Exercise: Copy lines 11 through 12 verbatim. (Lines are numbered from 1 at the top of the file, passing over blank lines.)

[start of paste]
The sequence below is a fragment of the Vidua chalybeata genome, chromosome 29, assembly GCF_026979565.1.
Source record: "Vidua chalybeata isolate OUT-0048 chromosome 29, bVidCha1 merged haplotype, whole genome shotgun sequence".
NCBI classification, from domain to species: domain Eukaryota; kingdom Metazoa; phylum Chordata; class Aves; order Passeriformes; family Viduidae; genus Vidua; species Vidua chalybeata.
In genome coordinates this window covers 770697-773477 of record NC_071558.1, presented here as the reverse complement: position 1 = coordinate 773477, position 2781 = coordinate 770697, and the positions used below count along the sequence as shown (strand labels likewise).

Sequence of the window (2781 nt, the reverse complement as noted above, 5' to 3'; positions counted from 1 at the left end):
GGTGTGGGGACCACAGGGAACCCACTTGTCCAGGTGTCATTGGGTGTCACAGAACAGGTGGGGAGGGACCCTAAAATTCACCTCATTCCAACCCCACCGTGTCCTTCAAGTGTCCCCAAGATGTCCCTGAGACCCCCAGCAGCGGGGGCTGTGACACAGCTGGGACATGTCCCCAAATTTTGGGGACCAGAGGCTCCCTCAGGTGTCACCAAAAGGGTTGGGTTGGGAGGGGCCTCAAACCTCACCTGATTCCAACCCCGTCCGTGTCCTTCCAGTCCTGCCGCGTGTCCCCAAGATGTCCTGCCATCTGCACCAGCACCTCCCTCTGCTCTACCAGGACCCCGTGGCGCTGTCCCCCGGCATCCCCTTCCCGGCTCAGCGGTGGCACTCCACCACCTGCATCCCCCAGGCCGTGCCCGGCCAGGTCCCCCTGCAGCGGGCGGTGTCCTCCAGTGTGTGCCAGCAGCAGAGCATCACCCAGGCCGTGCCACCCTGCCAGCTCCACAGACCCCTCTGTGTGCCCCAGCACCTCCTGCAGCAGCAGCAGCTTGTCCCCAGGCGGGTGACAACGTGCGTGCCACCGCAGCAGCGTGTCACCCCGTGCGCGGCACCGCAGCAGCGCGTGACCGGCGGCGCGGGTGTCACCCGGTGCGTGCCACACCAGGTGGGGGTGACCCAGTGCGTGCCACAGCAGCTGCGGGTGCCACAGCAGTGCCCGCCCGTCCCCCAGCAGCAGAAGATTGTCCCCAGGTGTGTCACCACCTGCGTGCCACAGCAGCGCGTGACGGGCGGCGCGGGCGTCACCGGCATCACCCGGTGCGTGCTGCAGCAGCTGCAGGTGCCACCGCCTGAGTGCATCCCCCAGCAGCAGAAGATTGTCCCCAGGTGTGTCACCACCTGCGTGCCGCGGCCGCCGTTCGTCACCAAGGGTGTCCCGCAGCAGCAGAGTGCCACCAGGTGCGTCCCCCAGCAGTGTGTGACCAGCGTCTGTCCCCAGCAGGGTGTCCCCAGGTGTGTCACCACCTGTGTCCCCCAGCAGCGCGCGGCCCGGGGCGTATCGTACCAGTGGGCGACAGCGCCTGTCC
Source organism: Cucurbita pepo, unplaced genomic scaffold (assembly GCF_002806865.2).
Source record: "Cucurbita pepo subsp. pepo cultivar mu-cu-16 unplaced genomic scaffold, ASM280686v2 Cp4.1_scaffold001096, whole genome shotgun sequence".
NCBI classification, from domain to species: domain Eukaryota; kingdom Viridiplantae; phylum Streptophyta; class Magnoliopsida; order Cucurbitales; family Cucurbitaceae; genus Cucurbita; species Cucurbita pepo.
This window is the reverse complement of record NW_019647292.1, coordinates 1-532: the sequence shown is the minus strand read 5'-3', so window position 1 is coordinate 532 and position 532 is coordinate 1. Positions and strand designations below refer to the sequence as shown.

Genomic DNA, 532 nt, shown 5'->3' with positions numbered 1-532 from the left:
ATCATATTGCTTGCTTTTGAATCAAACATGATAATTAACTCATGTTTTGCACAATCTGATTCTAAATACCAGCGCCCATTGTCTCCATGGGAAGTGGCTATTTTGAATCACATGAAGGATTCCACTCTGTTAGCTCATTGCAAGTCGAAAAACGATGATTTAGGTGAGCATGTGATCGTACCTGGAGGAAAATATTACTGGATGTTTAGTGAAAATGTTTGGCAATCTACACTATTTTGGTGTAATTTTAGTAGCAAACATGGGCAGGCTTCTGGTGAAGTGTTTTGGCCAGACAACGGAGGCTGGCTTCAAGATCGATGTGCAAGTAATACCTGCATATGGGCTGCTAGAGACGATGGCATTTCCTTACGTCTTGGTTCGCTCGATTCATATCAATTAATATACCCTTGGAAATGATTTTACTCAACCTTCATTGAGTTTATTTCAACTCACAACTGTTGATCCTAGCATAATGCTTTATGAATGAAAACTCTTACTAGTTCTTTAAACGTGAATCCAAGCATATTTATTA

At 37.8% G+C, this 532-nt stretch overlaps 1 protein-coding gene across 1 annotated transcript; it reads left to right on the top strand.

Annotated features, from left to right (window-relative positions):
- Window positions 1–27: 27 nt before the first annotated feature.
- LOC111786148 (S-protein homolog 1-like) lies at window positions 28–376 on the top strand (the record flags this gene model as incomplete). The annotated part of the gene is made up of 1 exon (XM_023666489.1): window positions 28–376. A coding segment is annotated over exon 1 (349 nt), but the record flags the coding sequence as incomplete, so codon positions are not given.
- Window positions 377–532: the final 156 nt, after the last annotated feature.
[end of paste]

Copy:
Genomic DNA, 532 nt, shown 5'->3' with positions numbered 1-532 from the left:
ATCATATTGCTTGCTTTTGAATCAAACATGATAATTAACTCATGTTTTGCACAATCTGATTCTAAATACCAGCGCCCATTGTCTCCATGGGAAGTGGCTATTTTGAATCACATGAAGGATTCCACTCTGTTAGCTCATTGCAAGTCGAAAAACGATGATTTAGGTGAGCATGTGATCGTACCTGGAGGAAAATATTACTGGATGTTTAGTGAAAATGTTTGGCAATCTACACTATTTTGGTGTAATTTTAGTAGCAAACATGGGCAGGCTTCTGGTGAAGTGTTTTGGCCAGACAACGGAGGCTGGCTTCAAGATCGATGTGCAAGTAATACCTGCATATGGGCTGCTAGAGACGATGGCATTTCCTTACGTCTTGGTTCGCTCGATTCATATCAATTAATATACCCTTGGAAATGATTTTACTCAACCTTCATTGAGTTTATTTCAACTCACAACTGTTGATCCTAGCATAATGCTTTATGAATGAAAACTCTTACTAGTTCTTTAAACGTGAATCCAAGCATATTTATTA